Wednesday, June 01, 2011

Posthuman cities

...unevenly distributed.



At the dawn of the twenty-first century, following an unknown event, mankind disappears from the planet. Nature gradually regains its rights over urban areas, giving birth to a new landscape.
...
At a time when we have become aware of the fragility of nature, and are increasingly concerned about ecology, global warming, and the future of the planet, I wondered how all these man-made super-structures would evolve in time. Angkor is sublimely poetic, overgrown by the forces of nature and evoking a long lost human civilisation….why not Dubai, Shanghai, New York, Rome, Paris next?… What will become of these urban landscapes, these megacities, this civilisation of ours, now possibly at the height of its strength, but one day vowed to disappear, as did the Mayans or the Khmers?

This is by no means a pessimistic end-of-the-world type vision. On the contrary, it is the vision of a world that is quite idyllic, a new-found Garden of Eden, full of life, colours, shapes and poetry, where the freedom and unpredictability of nature has supplanted the hierarchy of angles and organized spaces.

The quote comes from an artist statement by French photographer Chris Morin, introducing his collection of posthuman cityscapes entitled "Once upon a time… tomorrow", which opens next week in a Paris gallery.

This strain of colourful post-collapse imagery (clearly located well after the last-human-gasp sepia of The Road or Children of Men, but with a dash of 12 Monkeys whimsy thanks to the displaced zoo animals) has a soothing, explicitly Edenic quality that by now feels familiar (see Related Posts below).

But I'm never quite sure what to make of it. Is an emerging interest in the delightfulness of posthuman landscapes better read as a sign of adaptation, or one of resignation? Or, perhaps the significance is more in the spectacle of its stabilisation and recuperation as yet another aesthetic genre being bundled off to market. (In case you're tempted, these images, ten of each in giant prints of 1m x 1.5m, are selling at €3000 apiece.)

This ideational territory has seen a fair bit of traffic in recent years, since Alan Weisman's 02007 non-fiction [sic] bestseller The World Without Us, and shortly before that, Collapse by Jared Diamond. It's not clear to me if M. Morin realises that this ground has been covered before -- a google search for the artist's name together with the Weisman book title (in English, and also in its French edition, Homo Disparitus) currently yields zero hits. However, it's curious to see this meme making the rounds, and although most of the international images in this set (such as those below) to me veer well into a sort of new age, post-collapse kitsch, Morin's Parisian visions (see above) seem to have more to say.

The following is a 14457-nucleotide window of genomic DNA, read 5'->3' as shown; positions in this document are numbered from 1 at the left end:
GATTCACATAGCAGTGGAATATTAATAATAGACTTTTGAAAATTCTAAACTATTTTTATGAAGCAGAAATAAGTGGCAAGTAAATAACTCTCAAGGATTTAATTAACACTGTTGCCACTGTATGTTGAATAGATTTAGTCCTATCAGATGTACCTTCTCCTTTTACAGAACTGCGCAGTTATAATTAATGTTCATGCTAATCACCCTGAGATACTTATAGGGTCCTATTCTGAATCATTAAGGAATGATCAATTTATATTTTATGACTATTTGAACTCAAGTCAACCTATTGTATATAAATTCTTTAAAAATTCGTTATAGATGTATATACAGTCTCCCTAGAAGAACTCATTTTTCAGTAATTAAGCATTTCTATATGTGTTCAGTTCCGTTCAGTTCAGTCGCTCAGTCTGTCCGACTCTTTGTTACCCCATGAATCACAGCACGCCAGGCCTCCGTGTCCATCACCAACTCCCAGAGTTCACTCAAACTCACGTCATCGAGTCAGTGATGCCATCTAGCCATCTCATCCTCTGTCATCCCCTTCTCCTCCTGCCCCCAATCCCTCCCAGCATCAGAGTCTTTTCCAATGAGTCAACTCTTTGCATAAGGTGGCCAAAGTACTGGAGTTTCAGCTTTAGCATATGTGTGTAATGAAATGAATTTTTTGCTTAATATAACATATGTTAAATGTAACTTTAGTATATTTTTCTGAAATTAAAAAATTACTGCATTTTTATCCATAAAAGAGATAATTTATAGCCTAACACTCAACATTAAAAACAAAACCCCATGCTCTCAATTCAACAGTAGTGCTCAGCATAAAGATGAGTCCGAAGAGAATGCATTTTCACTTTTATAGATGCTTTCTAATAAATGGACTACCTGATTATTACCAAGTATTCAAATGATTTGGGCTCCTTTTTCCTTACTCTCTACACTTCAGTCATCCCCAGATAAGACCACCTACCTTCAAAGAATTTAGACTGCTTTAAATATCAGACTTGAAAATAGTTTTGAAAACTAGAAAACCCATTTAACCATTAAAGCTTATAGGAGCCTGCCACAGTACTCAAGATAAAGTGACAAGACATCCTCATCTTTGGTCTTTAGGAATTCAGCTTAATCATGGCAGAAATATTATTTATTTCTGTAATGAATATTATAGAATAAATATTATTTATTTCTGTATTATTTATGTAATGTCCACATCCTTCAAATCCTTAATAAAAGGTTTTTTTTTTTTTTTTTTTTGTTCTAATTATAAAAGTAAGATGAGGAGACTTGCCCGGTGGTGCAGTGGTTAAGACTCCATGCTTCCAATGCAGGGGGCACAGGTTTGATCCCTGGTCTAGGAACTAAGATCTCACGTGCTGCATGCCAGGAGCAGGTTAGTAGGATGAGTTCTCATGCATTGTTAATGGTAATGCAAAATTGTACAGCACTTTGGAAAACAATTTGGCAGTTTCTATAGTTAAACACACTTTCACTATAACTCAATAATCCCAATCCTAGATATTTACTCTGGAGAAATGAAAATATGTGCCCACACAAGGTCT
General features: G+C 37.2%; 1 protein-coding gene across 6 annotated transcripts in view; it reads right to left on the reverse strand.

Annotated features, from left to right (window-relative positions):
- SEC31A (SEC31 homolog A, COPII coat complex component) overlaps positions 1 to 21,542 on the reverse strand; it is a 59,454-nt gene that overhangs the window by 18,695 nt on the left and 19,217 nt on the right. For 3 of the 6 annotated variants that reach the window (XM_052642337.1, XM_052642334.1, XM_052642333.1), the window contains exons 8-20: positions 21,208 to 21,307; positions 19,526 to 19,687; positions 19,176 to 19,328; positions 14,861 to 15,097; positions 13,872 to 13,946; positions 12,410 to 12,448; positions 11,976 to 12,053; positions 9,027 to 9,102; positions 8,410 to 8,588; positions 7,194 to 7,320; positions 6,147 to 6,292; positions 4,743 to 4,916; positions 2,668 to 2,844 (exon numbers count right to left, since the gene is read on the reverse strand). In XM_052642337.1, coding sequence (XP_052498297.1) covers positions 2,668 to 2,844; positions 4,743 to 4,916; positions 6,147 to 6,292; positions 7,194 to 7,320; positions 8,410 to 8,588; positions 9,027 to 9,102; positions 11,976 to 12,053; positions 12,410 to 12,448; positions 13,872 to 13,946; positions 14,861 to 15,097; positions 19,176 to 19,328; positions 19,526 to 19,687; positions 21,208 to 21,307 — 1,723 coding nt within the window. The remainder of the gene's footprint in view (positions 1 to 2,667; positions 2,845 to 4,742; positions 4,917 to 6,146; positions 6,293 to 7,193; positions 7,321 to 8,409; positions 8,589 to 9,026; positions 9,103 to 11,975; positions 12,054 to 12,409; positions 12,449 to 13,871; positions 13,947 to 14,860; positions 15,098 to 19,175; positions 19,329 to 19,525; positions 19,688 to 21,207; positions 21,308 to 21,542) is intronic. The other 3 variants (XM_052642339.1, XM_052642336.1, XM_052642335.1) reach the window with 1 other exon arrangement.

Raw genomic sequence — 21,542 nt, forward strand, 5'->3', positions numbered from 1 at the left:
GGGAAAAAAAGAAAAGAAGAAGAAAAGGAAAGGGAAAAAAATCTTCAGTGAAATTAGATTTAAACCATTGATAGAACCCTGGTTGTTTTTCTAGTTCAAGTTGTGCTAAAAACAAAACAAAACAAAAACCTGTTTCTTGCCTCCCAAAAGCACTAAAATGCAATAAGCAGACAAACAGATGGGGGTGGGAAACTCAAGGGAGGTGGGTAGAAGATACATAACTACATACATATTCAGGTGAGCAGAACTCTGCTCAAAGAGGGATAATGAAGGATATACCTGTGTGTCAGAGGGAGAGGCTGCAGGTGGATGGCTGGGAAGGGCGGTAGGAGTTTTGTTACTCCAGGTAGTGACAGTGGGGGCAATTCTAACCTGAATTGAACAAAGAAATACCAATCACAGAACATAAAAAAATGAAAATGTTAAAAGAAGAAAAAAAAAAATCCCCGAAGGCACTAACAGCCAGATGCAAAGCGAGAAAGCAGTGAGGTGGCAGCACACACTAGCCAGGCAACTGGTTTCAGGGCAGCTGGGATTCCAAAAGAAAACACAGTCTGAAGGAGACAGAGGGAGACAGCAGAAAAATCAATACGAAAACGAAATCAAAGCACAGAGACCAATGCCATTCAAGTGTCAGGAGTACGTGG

Then again, it may be that I'm responding less to a difference of content than to a difference of tactic, the very localisation of images of the future. Certainly I think that, as with imagining impacts of climate change, place- and community-specific appropriation, exploration and concretisation of otherwise abstract futures propositions circulating globally is a key part of what these conversations need in order to move forward.




[Via Rue89. All images and the quote above from Chris Morin's website.]

Related posts:
> Posthuman New York
> Post-apocalypse Tokyo
> The Afterlife of Buildings
> London after the rain
> Not drowning, thriving
> Second Nature
> Climate change for fun and profit
> Mapping c-change
> Oil and water

The Tao of Steve

Or: Utopia as a direction, not a destination.



This is a video of a talk about utopian activism by United Statesian artist, activist, and friend-of-this-show Steve Lambert, whose work has previously featured at The Sceptical Futuryst. (Remember the New York Times Special Edition? That's the stuff.)

There's a lot that I like about this talk, about the approach and sensibility it describes, and most of all about the practice it's based on.

I like the idea of eliciting and making vivid representations of urban experts' images of the future, digging past their reflexive responses -- "more trees, more transit" -- to engage deeper and more unexpected notions.

I like the use of absurdity and humour inviting audiences to rationalise or problematise for themselves proposals offered up playfully, so as to have them "participate in dreaming these different solutions".

But above all, I like the approach which says that activist efforts should engage people "where they are, and in language they understand" -- "spanning out" of galleries and art culture into pop culture. This is a pragmatic creativity in communication which sees all media, and any ingenious way to highjack the semiotic stream with an infusion of goodwill and imagination, as fair game.

Why do I like it? Because I agree with the rationale behind it.

We need to do this because marching and saying 'no', and 'don't', and 'stop' aren't working any more. We live in a culture, and we need to participate in that culture. We need to work with other groups, work together, in order to use culture tactically.

The tactical recruitment of cultural and psychological affordances to "recalibrate our sense of reality" around the potential realisation of the futures we prefer is powerful, necessary and overdue.

It is also more fun, as well as more ethical, than putting up with the crappy way things are.

Related posts:
> Dreampolitik
> Guerrilla futurists combat war on terror
> San Francisco's awesome future
> Sponsors of Utopia
> Sometimes it doesn't belong in a museum
> An experiential scenario for post-revolution Tunisia